A case could be made out for Defined Benefit Pension transfers or perhaps missold investments, but as I stated in a recent roundtable hosted by consultancy MRM, in my view, we should be worrying about equity release.
Before I go on, I want to make it clear that I am not completely against the idea of equity release. In fact, I believe it has an important place in the market. For the right person, an equity release plan could help make a huge difference to their quality of life. But I really worry these plans are being oversold.
I’ve said before that an ageing population, a lack of sufficient income in retirement, a lack of any real choice in later life borrowing options and a lack of customer understanding compounded by a disjointed regulatory framework is creating a perfect storm in the later life lending market.
Younger older borrowers
Throw into the melting point the fact that brokers are increasingly punting equity release as an option to younger age groups, and we are building potentially a very significant problem for the future.
At the MRM roundtable, my concern related to the recent uptick in lending to the under 65s and, in particular, the rise in sales to those as young as 55.
A look at the available market data, however, shows that younger borrowers’ share today is actually below where it was pre-crisis. In 2008, the under 65s had a 26 per cent share of equity release sales.
Post crisis that fell to 12 per cent but since 2015 has been increasing again to today’s 20 per cent.
The real cost of home improvements
Given everything we know about the cost and type of products being sold back in 2008, the regulator no doubt has on its radar what might be lurking in lenders’ back books and a concern about the overall outcome for the under 65s sold a lifetime mortgage back then.
But even looking at today’s sales, who is factoring in the increasing costs of old age and the decline in state provision? Who is considering what asset is going to be left for someone under 65, taking out a lifetime product today to fund going on holiday or making home or garden improvements, its most popular uses?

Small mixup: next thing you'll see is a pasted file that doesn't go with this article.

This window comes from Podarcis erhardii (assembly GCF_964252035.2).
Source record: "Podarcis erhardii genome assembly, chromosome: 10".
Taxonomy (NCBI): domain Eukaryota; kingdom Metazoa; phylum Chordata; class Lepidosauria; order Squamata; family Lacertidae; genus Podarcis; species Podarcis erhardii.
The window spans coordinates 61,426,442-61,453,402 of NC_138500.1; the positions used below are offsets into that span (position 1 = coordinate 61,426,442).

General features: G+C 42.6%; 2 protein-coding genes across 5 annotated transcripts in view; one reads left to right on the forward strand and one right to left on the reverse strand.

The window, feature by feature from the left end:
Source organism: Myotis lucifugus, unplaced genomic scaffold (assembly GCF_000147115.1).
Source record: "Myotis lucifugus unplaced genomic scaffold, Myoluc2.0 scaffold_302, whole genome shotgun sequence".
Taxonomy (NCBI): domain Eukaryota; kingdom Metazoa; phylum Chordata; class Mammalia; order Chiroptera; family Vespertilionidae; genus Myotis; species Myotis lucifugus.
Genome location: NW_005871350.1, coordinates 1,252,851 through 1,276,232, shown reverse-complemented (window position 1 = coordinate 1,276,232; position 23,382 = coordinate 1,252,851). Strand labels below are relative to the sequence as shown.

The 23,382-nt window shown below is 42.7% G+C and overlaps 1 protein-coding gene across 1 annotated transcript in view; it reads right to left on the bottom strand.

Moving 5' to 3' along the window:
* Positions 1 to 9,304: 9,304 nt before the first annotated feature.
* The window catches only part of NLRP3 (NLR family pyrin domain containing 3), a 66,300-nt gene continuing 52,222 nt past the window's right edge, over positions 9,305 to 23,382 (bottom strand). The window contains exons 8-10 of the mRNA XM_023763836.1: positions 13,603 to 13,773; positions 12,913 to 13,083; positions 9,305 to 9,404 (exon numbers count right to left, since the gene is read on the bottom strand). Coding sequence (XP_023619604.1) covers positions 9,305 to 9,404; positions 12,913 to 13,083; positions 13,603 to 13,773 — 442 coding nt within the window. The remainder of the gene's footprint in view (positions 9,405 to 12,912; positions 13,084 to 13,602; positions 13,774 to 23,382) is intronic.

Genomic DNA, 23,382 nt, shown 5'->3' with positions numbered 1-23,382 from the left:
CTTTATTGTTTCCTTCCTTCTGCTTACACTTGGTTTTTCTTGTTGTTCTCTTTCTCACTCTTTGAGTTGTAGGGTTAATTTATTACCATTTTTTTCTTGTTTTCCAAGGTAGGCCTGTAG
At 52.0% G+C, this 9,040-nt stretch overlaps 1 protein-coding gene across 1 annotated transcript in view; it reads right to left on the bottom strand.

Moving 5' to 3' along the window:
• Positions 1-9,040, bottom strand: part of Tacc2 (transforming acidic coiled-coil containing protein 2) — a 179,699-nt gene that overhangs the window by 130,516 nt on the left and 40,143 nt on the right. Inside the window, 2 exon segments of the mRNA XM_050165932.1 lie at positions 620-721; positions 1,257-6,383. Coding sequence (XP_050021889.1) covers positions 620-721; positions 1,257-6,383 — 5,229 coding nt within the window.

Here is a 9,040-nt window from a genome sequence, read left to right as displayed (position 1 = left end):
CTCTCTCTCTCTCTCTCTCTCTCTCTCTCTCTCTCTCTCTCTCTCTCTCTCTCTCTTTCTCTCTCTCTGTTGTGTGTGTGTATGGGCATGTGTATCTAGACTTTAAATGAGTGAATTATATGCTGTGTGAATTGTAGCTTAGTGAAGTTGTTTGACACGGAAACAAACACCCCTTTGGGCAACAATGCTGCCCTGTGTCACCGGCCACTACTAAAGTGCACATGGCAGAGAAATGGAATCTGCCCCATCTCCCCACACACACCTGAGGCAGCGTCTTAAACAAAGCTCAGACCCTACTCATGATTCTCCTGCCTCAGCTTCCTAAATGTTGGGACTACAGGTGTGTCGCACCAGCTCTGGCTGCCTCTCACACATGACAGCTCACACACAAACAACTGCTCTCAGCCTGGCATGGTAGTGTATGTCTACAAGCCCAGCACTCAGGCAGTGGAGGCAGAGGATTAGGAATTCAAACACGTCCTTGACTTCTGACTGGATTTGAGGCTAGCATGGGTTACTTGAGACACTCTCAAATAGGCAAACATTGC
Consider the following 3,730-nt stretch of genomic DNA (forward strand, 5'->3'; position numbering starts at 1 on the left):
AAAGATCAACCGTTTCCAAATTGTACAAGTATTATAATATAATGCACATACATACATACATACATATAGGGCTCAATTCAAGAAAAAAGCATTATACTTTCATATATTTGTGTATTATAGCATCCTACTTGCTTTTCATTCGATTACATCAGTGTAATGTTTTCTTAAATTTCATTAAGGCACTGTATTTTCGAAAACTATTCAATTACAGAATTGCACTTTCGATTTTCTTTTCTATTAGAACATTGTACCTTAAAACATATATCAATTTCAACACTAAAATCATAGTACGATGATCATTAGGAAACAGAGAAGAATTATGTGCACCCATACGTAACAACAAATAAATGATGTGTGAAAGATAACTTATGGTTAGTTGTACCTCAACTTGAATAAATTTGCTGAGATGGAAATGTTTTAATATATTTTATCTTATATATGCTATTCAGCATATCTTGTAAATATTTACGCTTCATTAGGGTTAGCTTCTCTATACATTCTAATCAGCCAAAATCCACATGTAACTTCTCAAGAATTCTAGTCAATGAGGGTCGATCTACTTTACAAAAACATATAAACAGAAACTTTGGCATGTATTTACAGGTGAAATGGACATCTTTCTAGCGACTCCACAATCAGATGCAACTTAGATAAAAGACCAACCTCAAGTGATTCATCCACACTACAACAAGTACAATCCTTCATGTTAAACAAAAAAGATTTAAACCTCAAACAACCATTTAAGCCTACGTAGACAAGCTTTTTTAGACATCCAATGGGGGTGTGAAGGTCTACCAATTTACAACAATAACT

Who is considering what is likely to happen when ill health strikes and there is a real risk that state care will be refused or prove woefully inadequate? Can anyone honestly say that it is ever going to be good advice to tie someone to an expensive lifetime mortgage and forego the ability for them to look after themselves in old age for the sake of a holiday or a new extension today?
How many of us, if we are honest with ourselves, truly believe that we will one day get old and frail, and will eventually need care? Very few, I would imagine.
However, the reality is that living into your 80s is now the norm and therefore it is very likely that more of us will need care in old age. A 2018 study published in the Lancet Public Health journal estimated that the number of over-65s requiring round-the-clock care will rise by a third by 2035.
For most people, the only way to pay for this care is their home. But that’s not going to be an option for those giving up the equity in their home in their 50s. And, worryingly, those numbers look set to increase.
UK Finance’s latest figures on the interest-only maturities issue confirms the market view that future lifetime borrowers are going to be in younger age groups because of the need for many interest-only borrowers to refinance using equity release.
UK Finance estimates that there are around 1.5million interest-only loans still outstanding. Some 60,000 will mature this year, owing on average £104k, and they estimate that half of those borrowers will be under 65, with an equity profile that makes them suitable for equity release.
So the problem looks set to grow. I don’t want to tar everyone with the same brush – I know there are good advisers out there doing right by their clients and thinking carefully about what’s in their best interests. But at the same time, there are others who are not. The FCA needs to step in urgently and look at this. If it doesn’t, then I worry we are sleepwalking into our next big problem.